This is a video about the Vatican necropolis.
Vatican unveils Roman necropolis
The necropolis has opened to the public three years after it was unearthed by workers who were breaking ground for a new garage to ease the Vatican’s dearth of parking space.
“We found the kind of things that have usually been lost in past excavations in Rome,” Giandomenico Spinola, director of the excavation and restoration works, said.
One of the novelties of the necropolis, located along what was once the ancient Via Triumphalis (Triumphal Way) that Roman warriors used when returning from conquests, is that it offers a mixture of burial sites of both rich and middle-class Romans.
“History is not just made up of generals and kings,” Paolo Liverani, another member of the Vatican team that led the restoration project near St Peter’s Basilica, said.
“This is not your usual necropolis in the centre of Rome. It’s the only one like it.
“To find something similar, you have to go all the way to Ostia,” he said, referring to the archaeological site at the ancient seaport west of the city.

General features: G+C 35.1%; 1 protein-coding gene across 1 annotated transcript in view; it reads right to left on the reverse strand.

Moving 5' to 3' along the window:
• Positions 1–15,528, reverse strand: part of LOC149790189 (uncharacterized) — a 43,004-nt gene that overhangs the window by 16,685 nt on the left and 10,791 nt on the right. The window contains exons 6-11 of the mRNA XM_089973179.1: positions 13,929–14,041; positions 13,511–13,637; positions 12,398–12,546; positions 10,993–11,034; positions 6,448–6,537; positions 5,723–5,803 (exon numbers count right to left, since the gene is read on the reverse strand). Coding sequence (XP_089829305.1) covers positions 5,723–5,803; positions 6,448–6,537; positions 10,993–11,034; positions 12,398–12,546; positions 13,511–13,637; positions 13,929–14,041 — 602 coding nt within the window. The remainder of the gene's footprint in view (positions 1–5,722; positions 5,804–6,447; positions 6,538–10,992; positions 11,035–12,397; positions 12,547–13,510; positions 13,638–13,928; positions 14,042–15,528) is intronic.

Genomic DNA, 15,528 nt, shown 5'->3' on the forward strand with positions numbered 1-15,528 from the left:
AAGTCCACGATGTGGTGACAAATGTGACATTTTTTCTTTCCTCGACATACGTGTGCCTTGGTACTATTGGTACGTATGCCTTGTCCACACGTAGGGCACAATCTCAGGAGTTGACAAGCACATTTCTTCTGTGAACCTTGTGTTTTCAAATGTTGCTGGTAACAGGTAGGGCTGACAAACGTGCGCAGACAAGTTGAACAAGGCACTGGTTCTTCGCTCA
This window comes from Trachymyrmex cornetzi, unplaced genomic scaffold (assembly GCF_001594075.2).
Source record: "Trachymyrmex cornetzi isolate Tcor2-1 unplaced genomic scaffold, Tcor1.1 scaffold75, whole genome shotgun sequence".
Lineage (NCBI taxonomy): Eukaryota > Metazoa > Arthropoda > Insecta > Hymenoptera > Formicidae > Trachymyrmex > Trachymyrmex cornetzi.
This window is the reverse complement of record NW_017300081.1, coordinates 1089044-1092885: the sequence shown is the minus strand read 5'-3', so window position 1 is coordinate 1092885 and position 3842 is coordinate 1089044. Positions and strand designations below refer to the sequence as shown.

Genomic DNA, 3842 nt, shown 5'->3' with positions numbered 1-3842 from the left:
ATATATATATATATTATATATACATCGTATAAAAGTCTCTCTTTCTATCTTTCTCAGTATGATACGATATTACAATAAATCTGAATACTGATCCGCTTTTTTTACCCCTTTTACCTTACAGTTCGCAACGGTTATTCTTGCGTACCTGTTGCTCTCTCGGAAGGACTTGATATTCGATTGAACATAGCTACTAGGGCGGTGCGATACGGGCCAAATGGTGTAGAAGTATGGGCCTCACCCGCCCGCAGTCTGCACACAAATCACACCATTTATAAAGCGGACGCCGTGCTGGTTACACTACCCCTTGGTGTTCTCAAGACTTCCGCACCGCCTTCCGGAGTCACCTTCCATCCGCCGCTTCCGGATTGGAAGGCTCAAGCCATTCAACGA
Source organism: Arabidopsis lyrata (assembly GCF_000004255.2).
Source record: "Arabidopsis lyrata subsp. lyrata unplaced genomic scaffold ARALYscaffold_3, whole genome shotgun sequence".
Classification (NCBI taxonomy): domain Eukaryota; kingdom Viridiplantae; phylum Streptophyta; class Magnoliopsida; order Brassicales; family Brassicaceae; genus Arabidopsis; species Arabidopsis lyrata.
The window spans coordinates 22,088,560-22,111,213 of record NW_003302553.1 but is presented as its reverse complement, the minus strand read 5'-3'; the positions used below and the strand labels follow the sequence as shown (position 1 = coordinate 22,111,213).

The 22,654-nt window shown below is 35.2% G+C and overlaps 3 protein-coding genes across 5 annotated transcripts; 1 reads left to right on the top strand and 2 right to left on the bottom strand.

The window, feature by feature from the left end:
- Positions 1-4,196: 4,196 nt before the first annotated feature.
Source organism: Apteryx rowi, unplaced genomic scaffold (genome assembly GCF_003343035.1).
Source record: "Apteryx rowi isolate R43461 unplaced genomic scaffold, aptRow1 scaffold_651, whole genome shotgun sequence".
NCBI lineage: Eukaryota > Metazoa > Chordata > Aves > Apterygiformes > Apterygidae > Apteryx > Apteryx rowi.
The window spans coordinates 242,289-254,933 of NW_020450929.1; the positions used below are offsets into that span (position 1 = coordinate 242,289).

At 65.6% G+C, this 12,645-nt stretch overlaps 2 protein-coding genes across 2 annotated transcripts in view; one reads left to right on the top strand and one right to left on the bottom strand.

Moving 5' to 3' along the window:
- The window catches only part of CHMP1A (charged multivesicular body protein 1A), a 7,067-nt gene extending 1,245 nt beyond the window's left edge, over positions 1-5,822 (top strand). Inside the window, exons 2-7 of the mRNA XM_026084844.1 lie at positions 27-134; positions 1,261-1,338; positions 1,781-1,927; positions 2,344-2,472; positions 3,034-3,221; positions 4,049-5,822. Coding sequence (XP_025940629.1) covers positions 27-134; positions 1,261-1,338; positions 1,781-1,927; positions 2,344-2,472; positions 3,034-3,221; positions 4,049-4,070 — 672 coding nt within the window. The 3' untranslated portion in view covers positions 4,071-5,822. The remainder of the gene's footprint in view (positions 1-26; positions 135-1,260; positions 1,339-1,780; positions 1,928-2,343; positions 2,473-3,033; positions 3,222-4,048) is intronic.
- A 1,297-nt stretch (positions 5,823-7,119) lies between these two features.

The excavations have brought to light some 40 mausoleums and over 200 single tombs arranged on multiple levels, most well preserved and dating between the end of the 1st Century BC to the start of the 4th Century AD.
A landslide at the end of the 2nd Century covered the site and helped its preservation.
Rich Roman, Poor Roman
The more simple tombs include funerary altars with terracotta urns that held ashes of those cremated, lamps, and holes from where garlands were hung.
Alongside tombs of ordinary, middle-class Romans – one a “tabellarius” (letter carrier) and another a “hortator” (circus horse trainer) – rest finely sculpted sarcophagi of Romans with more money.
The floor of one of the up-scale mausoleums is decorated with a preserved black-and-white mosaic of a drunken Dionysus, the god of the vine, held up in a vineyard by a young satyr.
The mosaic was restored in the Vatican Museums restoration laboratory and placed back in its original location.
One of the intricately sculpted sarcophagi includes a figure of a person in prayer, indicating that he may have been a wealthy Roman who converted to Christianity before the emperor Constantine made the new religion legal in 313 AD.
“This is a work in progress,” Francesco Buranelli, director of the Vatican museums, said.
Indeed, some of the skeletons that have been unearthed – including that of a small boy holding an egg in his hand – are still half buried, making a visit to the site a slightly eerie but highly realistic experience.
Visitors to the necropolis, which is covered by a newly constructed building, can walk over it on steel catwalks which offer an excellent view of the ruins.
See also here.
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